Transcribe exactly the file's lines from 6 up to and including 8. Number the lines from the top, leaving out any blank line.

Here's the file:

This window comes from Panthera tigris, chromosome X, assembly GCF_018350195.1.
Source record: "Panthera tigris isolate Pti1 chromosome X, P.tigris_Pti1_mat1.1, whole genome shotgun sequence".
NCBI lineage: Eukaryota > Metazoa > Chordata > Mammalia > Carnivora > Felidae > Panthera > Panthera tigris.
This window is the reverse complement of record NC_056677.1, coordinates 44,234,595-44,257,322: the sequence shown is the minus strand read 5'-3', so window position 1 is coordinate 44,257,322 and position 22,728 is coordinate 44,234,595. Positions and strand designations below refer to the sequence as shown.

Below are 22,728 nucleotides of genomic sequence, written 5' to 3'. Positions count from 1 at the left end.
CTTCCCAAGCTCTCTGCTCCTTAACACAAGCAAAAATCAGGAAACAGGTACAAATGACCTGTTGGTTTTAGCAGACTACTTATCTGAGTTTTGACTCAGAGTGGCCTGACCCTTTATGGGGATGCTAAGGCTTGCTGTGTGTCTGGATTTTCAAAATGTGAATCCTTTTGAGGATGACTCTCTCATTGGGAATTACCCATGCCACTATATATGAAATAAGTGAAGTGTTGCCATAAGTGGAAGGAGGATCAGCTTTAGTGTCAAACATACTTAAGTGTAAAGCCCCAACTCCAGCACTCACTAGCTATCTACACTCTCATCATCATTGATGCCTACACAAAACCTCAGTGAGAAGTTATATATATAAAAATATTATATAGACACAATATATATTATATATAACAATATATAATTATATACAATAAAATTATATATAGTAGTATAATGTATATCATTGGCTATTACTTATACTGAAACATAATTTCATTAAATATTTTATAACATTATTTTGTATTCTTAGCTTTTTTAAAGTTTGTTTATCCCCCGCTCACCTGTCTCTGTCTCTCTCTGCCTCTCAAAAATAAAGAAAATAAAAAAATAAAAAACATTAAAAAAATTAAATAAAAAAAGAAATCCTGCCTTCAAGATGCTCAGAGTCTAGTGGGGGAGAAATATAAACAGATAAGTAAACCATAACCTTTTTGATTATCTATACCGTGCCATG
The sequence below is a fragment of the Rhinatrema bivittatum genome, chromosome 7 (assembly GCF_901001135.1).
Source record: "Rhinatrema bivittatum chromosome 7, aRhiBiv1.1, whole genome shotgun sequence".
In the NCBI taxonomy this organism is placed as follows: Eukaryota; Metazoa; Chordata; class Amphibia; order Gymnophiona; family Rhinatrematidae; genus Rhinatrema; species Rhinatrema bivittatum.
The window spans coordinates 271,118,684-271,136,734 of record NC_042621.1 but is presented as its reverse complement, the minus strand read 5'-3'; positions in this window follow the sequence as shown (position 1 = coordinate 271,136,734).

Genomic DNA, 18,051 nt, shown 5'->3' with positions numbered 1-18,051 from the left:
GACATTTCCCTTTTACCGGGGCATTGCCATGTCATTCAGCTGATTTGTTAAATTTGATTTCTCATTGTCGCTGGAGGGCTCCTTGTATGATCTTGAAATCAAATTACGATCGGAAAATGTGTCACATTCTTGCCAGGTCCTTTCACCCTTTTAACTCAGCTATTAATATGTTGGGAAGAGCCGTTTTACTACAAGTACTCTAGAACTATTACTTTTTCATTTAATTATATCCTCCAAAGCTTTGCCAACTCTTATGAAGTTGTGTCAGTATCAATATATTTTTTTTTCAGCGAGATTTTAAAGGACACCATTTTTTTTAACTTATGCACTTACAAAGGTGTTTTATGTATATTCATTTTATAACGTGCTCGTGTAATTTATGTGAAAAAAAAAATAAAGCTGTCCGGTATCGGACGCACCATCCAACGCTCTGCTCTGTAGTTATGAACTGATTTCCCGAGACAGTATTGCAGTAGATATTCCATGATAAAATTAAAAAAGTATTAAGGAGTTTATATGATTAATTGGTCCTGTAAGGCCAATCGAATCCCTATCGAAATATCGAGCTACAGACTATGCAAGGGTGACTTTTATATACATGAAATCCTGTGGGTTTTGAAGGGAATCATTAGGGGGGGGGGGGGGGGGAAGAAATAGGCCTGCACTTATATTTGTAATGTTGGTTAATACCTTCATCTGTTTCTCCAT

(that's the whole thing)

CTTCCCAAGCTCTCTGCTCCTTAACACAAGCAAAAATCAGGAAACAGGTACAAATGACCTGTTGGTTTTAGCAGACTACTTATCTGAGTTTTGACTCAGAGTGGCCTGACCCTTTATGGGGATGCTAAGGCTTGCTGTGTGTCTGGATTTTCAAAATGTGAATCCTTTTGAGGATGACTCTCTCATTGGGAATTACCCATGCCACTATATATGAAATAAGTGAAGTGTTGCCATAAGTGGAAGGAGGATCAGCTTTAGTGTCAAACATACTTAAGTGTAAAGCCCCAACTCCAGCACTCACTAGCTATCTACACTCTCATCATCATTGATGCCTACACAAAACCTCAGTGAGAAGTTATATATATAAAAATATTATATAGACACAATATATATTATATATAACAATATATAATTATATACAATAAAATTATATATAGTAGTATAATGTATATCATTGGCTATTACTTATACTGAAACATAATTTCATTAAATATTTTATAACATTATTTTGTATTCTTAGCTTTTTTAAAGTTTGTTTATCCCCCGCTCACCTGTCTCTGTCTCTCTCTGCCTCTCAAAAATAAAGAAAATAAAAAAATAAAAAACATTAAAAAAATTAAATAAAAAAAGAAATCCTGCCTTCAAGATGCTCAGAGTCTAGTGGGGGAGAAATATAAACAGATAAGTAAACCATAACCTTTTTGATTATCTATACCGTGCCATG
The sequence below is a fragment of the Rhinatrema bivittatum genome, chromosome 7 (assembly GCF_901001135.1).
Source record: "Rhinatrema bivittatum chromosome 7, aRhiBiv1.1, whole genome shotgun sequence".